Today marks 176 years since te Tiriti o Waitangi the Treaty of Waitangi was signed between Māori and the Crown. It wasn’t until several months after the initial February signing that a version of the Treaty, known as the ‘Herald-Bunbury copy’, passed fleetingly through Hawke’s Bay. This was signed in June 1840, near the mouth of the Tukituki River by three local rangatira chiefs including Te Hāpuku, (Te Ikanui-o-te-moana) who had signed the Declaration of Independence in 1835, Hoani Waikato and Mahikai Harawira.
Over the last century and a half, the Hawke’s Bay community have gifted several Treaty-related items to the museum collection. There are early facsimiles of the 1835 Declaration of Independence and the Treaty of Waitangi, along with books discussing the Treaty that date from the late 1800s. There are mementoes of trips made to Waitangi including Hawke’s Bay businessman Russell Duncan’s 1880s photograph of the Treaty Monument, and an entry ticket and pamphlet from the Waitangi Treaty Grounds. In 1973, a Mr Buckley gifted some hand-forged copper nails “from the roof of the Treaty House at Waitangi”. One of the most significant items in the collection is missionary William Colenso’s journal containing the entry he made at Waitangi in 1840. This has been reproduced for exhibition in the new Museum of Waitangi which opens to the public today.
Last year, the network of Māori staff working in museums and galleries, Kāhui Kaitiaki, met at Waitangi. During this symposium, we stayed at Te Tii Marae and were able to visit the Waitangi Treaty Grounds, James Busby’s house, and see the construction of New Zealand’s newest museum underway. We heard about Ngā Tohu – Treaty Signatories, a research project to collate biographical information about those who signed the Treaty and also about the Archive Exhibition Project – to relocate the fragile Treaty manuscripts from Archives New Zealand to the National Library.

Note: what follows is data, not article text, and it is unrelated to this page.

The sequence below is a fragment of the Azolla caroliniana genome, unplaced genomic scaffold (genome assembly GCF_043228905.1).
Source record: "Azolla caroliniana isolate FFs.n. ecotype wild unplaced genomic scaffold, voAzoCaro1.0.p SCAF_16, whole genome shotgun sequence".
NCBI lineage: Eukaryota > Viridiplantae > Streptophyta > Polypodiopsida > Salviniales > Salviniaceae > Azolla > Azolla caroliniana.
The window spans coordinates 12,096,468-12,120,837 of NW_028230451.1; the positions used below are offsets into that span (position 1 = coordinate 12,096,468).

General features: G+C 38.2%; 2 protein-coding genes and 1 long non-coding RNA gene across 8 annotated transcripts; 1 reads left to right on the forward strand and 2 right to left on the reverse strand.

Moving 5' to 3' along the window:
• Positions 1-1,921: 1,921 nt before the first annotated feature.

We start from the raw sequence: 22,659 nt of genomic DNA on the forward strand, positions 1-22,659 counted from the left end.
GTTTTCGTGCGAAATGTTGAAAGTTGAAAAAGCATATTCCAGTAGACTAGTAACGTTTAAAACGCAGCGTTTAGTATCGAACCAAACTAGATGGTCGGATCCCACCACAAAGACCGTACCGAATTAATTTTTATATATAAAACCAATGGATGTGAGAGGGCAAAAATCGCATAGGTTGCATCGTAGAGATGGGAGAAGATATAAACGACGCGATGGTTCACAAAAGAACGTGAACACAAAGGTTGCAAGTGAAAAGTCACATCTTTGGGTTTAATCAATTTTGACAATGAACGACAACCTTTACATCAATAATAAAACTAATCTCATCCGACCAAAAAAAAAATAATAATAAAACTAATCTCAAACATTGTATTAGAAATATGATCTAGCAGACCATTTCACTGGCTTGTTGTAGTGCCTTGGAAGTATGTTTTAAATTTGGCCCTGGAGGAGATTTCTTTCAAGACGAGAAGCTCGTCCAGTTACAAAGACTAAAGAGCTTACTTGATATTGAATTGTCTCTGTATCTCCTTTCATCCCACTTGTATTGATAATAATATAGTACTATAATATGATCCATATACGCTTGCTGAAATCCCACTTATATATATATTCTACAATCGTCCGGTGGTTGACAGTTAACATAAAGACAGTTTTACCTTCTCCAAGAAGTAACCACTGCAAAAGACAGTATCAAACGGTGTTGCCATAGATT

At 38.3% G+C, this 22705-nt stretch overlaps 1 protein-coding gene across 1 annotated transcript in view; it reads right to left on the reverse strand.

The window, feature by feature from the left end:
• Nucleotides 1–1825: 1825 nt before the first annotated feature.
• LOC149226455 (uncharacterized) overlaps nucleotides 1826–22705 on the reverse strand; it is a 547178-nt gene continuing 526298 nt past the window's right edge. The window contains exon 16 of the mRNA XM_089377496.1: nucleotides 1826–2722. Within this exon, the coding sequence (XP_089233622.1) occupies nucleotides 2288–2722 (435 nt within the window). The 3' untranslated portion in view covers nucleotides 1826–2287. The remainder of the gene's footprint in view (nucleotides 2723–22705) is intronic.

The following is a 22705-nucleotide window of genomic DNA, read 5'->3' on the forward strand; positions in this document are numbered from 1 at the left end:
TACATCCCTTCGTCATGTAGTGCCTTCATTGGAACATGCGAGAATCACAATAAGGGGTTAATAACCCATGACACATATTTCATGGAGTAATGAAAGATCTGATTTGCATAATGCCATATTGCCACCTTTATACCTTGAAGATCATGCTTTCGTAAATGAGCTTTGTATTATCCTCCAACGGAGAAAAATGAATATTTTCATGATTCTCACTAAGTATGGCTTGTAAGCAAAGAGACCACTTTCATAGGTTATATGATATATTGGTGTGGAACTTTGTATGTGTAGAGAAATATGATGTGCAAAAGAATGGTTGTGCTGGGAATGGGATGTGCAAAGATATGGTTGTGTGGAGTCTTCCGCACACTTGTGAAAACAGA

As a sector, New Zealand museums and art galleries have developed a Code of Ethics and Professional Practice which acknowledges the importance of the relationship between Māori and non-Māori established by the Treaty of Waitangi. The Code of Ethics accepts that the principles of tino rangatiratanga, laid out in Article 2 of the Treaty, apply to many aspects of the work museums and art galleries do.
One of the aspects of this work, and an approach unique to New Zealand museums is in regard to kōiwi tangata human remains, which commonly entered museum collections throughout the mid to late 1800s. During David Butts’ tenure, Hawke’s Bay museum staff worked closely with local and national iwi to remove these from the collection. Many museums in New Zealand are currently involved in similar work. In 2003, the Karanga Aotearoa Repatriation Programme was set up at Te Papa Tongarewa Museum of New Zealand by a government mandate. This programme actively seeks the return of ancestral kōiwi from museums all over the world and now leads international practice in the removal of human remains from museum collections.
As part of exhibition research and development MTG staff work with our local Māori community by developing informal relationships, but also maintain a more formal relationship with iwi through Te Rōpū Kaiāwhina Taonga. This group supports and advises the Director and museum staff regarding the significant collection of taonga Māori in the Hawke’s Bay collection. Members represent different areas within the Ngāti Kahungunu boundaries, and most have been involved with the museum for many years.
Tryphena Cracknell – Curator Taonga Māori, MTG Hawke’s Bay
Published in Hawke’s Bay Today Saturday 6 February 2016